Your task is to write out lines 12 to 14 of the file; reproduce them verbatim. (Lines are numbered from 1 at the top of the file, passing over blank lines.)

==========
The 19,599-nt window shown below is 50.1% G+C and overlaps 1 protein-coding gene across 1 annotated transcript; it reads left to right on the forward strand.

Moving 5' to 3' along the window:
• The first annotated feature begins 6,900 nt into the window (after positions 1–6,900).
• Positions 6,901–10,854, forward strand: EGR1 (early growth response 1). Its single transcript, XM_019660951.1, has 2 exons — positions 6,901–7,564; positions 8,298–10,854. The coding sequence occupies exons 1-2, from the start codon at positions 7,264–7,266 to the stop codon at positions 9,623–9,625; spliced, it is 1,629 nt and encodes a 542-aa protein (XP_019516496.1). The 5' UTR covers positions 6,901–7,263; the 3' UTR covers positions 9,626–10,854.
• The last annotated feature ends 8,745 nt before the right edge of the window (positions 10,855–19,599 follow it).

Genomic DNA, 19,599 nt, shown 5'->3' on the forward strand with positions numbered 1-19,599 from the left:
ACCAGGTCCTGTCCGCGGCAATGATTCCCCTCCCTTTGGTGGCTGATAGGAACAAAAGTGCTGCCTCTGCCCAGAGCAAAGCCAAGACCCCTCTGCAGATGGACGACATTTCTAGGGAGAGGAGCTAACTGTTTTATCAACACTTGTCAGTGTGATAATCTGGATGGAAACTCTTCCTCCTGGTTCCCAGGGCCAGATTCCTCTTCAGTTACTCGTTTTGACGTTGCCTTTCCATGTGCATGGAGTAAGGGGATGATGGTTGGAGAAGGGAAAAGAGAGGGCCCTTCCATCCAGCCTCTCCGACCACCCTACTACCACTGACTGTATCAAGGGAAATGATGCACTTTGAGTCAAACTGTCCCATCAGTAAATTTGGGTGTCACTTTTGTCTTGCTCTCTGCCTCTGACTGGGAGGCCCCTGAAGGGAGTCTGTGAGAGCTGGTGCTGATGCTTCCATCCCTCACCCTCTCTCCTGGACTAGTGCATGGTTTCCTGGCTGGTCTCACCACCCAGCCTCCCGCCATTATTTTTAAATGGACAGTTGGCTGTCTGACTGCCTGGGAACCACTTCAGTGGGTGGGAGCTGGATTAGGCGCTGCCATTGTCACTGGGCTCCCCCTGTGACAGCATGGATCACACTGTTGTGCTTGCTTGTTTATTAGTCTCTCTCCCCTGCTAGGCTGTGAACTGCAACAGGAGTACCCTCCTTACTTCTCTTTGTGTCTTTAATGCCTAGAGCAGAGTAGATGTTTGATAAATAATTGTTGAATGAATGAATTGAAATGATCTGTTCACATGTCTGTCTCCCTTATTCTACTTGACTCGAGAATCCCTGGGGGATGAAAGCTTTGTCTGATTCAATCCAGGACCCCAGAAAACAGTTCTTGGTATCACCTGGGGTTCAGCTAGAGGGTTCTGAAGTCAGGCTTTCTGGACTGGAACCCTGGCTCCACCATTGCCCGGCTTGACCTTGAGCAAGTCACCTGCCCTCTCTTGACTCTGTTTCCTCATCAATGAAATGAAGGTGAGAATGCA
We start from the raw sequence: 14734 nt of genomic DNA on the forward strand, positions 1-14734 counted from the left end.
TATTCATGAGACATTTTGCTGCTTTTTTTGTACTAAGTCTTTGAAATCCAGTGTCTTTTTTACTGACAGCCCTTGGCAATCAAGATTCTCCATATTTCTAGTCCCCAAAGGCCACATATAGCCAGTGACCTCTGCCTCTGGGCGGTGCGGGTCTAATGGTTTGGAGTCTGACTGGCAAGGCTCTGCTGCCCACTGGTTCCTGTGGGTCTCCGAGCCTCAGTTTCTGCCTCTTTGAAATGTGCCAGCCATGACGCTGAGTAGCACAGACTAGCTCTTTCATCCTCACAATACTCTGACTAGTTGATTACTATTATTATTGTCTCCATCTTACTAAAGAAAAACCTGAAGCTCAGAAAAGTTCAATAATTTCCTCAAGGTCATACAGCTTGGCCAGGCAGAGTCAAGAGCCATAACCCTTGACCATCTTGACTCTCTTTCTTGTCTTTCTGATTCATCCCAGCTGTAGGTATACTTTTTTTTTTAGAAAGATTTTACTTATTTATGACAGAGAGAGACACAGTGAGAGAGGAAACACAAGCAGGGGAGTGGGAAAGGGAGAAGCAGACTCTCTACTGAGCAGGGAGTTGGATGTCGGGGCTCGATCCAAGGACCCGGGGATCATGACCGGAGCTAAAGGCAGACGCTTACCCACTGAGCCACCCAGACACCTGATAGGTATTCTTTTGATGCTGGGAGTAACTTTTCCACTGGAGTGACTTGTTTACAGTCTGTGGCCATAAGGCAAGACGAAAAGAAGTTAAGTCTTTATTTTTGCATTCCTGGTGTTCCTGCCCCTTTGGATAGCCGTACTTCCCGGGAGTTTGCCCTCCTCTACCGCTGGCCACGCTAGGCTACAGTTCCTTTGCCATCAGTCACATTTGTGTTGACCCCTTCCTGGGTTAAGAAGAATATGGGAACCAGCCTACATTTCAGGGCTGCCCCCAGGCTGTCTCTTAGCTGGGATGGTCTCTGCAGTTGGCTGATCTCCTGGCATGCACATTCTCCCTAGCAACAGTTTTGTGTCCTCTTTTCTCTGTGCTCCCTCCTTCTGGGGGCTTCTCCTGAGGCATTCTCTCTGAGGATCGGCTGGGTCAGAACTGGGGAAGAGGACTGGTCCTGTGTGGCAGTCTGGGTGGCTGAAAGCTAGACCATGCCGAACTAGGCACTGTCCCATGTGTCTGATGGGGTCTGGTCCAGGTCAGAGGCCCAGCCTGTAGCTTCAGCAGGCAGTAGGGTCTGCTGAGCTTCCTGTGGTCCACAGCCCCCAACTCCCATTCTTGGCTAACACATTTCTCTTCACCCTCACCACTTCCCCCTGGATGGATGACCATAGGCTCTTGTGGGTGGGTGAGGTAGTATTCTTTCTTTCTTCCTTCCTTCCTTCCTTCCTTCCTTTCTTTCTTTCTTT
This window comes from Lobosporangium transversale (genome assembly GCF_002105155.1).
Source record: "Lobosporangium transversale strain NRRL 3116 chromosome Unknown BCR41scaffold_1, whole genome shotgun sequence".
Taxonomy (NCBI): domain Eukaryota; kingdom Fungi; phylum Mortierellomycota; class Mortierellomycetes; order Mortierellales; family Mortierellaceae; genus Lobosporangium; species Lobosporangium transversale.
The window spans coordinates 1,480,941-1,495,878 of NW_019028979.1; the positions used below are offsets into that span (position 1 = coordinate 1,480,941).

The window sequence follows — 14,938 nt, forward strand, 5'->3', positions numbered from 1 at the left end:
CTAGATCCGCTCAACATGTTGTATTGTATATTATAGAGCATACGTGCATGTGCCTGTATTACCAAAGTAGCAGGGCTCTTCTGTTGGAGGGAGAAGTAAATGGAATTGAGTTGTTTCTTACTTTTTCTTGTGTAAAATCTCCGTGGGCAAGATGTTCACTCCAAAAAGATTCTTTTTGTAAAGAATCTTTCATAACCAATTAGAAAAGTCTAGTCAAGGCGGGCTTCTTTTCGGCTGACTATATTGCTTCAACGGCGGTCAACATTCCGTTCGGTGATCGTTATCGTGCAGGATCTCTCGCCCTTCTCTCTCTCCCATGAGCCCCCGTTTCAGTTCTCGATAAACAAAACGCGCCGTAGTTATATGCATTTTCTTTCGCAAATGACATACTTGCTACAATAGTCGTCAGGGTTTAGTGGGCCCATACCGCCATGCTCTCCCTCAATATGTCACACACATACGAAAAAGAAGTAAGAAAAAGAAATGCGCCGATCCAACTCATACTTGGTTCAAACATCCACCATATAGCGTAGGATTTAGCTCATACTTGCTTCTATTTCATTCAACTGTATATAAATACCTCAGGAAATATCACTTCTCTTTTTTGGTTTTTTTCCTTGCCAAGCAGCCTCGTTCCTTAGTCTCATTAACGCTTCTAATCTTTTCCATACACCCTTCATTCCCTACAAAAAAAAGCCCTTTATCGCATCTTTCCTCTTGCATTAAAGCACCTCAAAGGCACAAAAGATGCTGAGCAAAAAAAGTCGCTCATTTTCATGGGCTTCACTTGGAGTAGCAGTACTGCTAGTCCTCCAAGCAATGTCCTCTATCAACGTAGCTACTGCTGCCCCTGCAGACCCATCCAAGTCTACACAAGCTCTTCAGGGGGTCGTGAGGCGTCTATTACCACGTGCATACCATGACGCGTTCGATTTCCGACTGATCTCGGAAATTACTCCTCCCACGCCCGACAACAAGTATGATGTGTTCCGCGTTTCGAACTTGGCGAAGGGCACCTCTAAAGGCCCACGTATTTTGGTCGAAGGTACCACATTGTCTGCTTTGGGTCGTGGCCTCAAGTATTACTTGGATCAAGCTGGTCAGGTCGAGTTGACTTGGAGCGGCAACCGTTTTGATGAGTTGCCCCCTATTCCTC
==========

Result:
Taxonomy (NCBI): domain Eukaryota; kingdom Fungi; phylum Mortierellomycota; class Mortierellomycetes; order Mortierellales; family Mortierellaceae; genus Lobosporangium; species Lobosporangium transversale.
The window spans coordinates 1,480,941-1,495,878 of NW_019028979.1; the positions used below are offsets into that span (position 1 = coordinate 1,480,941).

The window sequence follows — 14,938 nt, forward strand, 5'->3', positions numbered from 1 at the left end: